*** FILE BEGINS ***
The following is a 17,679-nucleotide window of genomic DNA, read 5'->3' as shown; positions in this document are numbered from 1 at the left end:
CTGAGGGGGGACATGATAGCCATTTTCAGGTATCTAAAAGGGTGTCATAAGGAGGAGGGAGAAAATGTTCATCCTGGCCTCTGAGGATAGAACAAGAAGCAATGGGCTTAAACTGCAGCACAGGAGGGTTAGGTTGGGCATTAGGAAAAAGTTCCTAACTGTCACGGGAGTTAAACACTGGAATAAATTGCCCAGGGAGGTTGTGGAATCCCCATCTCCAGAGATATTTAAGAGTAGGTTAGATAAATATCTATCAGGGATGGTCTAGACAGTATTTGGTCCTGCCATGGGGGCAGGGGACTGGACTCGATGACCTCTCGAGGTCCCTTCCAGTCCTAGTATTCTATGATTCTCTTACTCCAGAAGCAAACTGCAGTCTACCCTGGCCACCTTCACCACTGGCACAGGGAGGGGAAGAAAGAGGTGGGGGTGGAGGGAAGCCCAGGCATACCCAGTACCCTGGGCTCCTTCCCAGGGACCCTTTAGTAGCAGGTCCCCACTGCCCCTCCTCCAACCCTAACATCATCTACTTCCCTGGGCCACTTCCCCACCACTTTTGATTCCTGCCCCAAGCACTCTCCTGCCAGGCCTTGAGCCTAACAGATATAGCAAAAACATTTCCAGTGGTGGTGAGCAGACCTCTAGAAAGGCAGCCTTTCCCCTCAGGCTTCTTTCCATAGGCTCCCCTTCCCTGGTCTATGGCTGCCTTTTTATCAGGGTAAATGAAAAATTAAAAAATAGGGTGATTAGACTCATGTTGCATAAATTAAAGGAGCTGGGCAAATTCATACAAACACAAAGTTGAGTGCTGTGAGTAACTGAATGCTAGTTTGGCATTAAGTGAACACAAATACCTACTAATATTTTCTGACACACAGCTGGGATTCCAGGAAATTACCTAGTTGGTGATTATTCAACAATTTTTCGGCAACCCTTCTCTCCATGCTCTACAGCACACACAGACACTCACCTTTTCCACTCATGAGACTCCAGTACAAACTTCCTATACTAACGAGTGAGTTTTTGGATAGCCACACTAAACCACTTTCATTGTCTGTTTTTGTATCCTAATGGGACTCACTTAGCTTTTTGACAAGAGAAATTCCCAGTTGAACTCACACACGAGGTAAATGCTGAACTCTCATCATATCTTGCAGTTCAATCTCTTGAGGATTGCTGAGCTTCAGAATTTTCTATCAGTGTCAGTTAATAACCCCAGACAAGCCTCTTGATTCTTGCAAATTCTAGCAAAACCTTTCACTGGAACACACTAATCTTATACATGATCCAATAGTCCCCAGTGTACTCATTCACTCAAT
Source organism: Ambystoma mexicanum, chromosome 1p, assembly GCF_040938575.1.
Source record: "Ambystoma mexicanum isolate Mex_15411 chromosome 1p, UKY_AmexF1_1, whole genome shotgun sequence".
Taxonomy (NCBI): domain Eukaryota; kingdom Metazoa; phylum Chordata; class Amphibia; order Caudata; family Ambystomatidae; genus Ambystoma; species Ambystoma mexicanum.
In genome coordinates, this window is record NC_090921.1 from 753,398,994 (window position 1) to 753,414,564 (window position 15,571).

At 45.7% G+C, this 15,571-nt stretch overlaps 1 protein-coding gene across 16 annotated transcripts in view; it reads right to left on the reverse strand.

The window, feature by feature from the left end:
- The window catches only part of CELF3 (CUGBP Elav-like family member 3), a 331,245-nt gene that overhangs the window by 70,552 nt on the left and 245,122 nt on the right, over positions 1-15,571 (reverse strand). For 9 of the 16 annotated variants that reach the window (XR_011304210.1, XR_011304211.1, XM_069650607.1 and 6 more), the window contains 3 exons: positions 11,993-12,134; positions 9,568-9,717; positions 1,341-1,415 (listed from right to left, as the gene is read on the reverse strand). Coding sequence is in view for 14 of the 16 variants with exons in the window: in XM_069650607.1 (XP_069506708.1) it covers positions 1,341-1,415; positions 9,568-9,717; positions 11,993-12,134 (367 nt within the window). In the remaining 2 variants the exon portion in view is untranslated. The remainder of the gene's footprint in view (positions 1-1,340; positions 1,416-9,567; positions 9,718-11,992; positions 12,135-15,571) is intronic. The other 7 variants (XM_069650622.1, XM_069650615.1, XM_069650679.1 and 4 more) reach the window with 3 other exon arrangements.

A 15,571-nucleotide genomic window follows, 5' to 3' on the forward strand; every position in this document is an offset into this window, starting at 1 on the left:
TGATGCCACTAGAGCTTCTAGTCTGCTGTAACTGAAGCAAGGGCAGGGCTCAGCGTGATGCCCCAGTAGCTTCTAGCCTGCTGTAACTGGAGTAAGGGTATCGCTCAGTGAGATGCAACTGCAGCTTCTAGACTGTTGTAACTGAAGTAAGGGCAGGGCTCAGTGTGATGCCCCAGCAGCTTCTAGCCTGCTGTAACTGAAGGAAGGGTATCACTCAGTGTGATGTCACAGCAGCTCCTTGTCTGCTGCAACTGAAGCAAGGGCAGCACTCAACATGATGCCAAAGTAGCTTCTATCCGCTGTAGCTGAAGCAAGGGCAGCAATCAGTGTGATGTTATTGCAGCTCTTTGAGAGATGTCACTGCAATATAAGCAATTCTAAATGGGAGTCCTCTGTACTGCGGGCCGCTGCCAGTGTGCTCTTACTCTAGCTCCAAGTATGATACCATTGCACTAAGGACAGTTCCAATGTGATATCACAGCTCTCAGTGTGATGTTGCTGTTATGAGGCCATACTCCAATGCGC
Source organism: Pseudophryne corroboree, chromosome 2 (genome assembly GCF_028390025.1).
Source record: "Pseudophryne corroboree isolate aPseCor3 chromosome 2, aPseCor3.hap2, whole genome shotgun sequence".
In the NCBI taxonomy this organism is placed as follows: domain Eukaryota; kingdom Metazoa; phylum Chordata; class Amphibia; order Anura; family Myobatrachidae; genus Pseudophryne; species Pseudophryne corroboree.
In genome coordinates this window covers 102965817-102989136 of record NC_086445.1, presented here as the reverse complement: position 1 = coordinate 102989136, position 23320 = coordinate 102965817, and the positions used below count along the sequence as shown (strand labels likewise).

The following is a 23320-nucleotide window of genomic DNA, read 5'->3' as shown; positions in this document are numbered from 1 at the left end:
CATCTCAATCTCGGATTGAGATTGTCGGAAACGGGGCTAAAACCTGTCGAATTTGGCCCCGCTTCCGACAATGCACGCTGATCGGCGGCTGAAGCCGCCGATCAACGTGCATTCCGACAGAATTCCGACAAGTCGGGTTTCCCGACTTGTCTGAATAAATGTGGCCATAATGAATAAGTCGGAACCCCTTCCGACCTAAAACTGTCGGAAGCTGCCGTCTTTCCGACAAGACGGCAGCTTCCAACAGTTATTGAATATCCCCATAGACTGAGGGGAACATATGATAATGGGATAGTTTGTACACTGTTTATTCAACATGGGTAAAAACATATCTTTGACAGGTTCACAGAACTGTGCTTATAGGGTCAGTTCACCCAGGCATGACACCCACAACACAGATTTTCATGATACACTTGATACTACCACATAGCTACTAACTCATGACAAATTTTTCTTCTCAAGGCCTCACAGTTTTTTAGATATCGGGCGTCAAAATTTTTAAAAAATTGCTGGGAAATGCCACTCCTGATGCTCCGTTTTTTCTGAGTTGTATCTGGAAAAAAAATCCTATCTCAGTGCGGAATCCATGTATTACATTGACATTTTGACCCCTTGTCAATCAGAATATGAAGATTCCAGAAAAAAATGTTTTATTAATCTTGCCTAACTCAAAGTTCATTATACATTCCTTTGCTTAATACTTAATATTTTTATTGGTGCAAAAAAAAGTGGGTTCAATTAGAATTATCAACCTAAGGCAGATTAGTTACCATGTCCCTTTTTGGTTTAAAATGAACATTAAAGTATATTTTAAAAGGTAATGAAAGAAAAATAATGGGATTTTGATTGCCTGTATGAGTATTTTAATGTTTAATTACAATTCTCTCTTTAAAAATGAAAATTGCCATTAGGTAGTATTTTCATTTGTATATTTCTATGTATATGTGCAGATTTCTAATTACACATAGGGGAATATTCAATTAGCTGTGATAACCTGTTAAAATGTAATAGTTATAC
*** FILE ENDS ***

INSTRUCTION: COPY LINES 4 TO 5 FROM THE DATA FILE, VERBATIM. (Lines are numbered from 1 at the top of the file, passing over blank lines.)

Source record: "Ambystoma mexicanum isolate Mex_15411 chromosome 1p, UKY_AmexF1_1, whole genome shotgun sequence".
Taxonomy (NCBI): domain Eukaryota; kingdom Metazoa; phylum Chordata; class Amphibia; order Caudata; family Ambystomatidae; genus Ambystoma; species Ambystoma mexicanum.